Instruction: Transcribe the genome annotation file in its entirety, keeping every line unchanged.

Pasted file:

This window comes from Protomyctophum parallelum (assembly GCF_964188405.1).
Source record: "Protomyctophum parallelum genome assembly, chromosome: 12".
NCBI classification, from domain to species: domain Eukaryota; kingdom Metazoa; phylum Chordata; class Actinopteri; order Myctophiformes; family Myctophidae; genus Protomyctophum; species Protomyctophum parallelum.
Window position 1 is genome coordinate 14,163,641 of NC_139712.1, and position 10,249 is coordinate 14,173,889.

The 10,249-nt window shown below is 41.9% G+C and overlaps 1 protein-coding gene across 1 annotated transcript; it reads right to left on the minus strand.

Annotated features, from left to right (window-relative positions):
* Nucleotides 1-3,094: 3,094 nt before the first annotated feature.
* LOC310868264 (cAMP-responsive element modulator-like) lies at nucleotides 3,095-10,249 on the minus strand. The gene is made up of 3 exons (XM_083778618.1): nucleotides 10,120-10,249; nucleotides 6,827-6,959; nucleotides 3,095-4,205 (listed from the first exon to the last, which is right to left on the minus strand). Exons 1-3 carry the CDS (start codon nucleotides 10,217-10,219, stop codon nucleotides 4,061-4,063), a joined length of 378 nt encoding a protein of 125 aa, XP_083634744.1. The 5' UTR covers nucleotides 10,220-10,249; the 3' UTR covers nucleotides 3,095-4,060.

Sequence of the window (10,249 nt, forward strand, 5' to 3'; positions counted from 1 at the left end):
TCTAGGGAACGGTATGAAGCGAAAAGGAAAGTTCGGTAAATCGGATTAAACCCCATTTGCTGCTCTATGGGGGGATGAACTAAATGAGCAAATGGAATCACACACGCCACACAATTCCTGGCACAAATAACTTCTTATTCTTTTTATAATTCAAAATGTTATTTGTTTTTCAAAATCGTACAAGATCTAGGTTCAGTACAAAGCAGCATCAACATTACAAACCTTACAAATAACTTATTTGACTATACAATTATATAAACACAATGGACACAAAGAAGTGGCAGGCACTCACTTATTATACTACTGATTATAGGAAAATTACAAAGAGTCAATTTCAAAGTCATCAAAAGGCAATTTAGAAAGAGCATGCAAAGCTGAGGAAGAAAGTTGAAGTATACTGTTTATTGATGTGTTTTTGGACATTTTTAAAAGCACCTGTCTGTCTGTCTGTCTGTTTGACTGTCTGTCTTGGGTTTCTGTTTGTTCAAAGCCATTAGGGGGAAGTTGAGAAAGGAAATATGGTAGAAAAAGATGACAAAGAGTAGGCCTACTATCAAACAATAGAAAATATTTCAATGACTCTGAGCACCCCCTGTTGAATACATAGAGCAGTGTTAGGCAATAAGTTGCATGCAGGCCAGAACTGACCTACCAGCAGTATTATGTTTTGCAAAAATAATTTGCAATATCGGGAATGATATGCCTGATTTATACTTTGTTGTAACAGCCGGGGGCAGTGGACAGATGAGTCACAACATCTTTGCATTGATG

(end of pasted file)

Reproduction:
This window comes from Protomyctophum parallelum (assembly GCF_964188405.1).
Source record: "Protomyctophum parallelum genome assembly, chromosome: 12".
NCBI classification, from domain to species: domain Eukaryota; kingdom Metazoa; phylum Chordata; class Actinopteri; order Myctophiformes; family Myctophidae; genus Protomyctophum; species Protomyctophum parallelum.
Window position 1 is genome coordinate 14,163,641 of NC_139712.1, and position 10,249 is coordinate 14,173,889.

The 10,249-nt window shown below is 41.9% G+C and overlaps 1 protein-coding gene across 1 annotated transcript; it reads right to left on the minus strand.

Annotated features, from left to right (window-relative positions):
* Nucleotides 1-3,094: 3,094 nt before the first annotated feature.
* LOC310868264 (cAMP-responsive element modulator-like) lies at nucleotides 3,095-10,249 on the minus strand. The gene is made up of 3 exons (XM_083778618.1): nucleotides 10,120-10,249; nucleotides 6,827-6,959; nucleotides 3,095-4,205 (listed from the first exon to the last, which is right to left on the minus strand). Exons 1-3 carry the CDS (start codon nucleotides 10,217-10,219, stop codon nucleotides 4,061-4,063), a joined length of 378 nt encoding a protein of 125 aa, XP_083634744.1. The 5' UTR covers nucleotides 10,220-10,249; the 3' UTR covers nucleotides 3,095-4,060.

Sequence of the window (10,249 nt, forward strand, 5' to 3'; positions counted from 1 at the left end):
TCTAGGGAACGGTATGAAGCGAAAAGGAAAGTTCGGTAAATCGGATTAAACCCCATTTGCTGCTCTATGGGGGGATGAACTAAATGAGCAAATGGAATCACACACGCCACACAATTCCTGGCACAAATAACTTCTTATTCTTTTTATAATTCAAAATGTTATTTGTTTTTCAAAATCGTACAAGATCTAGGTTCAGTACAAAGCAGCATCAACATTACAAACCTTACAAATAACTTATTTGACTATACAATTATATAAACACAATGGACACAAAGAAGTGGCAGGCACTCACTTATTATACTACTGATTATAGGAAAATTACAAAGAGTCAATTTCAAAGTCATCAAAAGGCAATTTAGAAAGAGCATGCAAAGCTGAGGAAGAAAGTTGAAGTATACTGTTTATTGATGTGTTTTTGGACATTTTTAAAAGCACCTGTCTGTCTGTCTGTCTGTTTGACTGTCTGTCTTGGGTTTCTGTTTGTTCAAAGCCATTAGGGGGAAGTTGAGAAAGGAAATATGGTAGAAAAAGATGACAAAGAGTAGGCCTACTATCAAACAATAGAAAATATTTCAATGACTCTGAGCACCCCCTGTTGAATACATAGAGCAGTGTTAGGCAATAAGTTGCATGCAGGCCAGAACTGACCTACCAGCAGTATTATGTTTTGCAAAAATAATTTGCAATATCGGGAATGATATGCCTGATTTATACTTTGTTGTAACAGCCGGGGGCAGTGGACAGATGAGTCACAACATCTTTGCATTGATG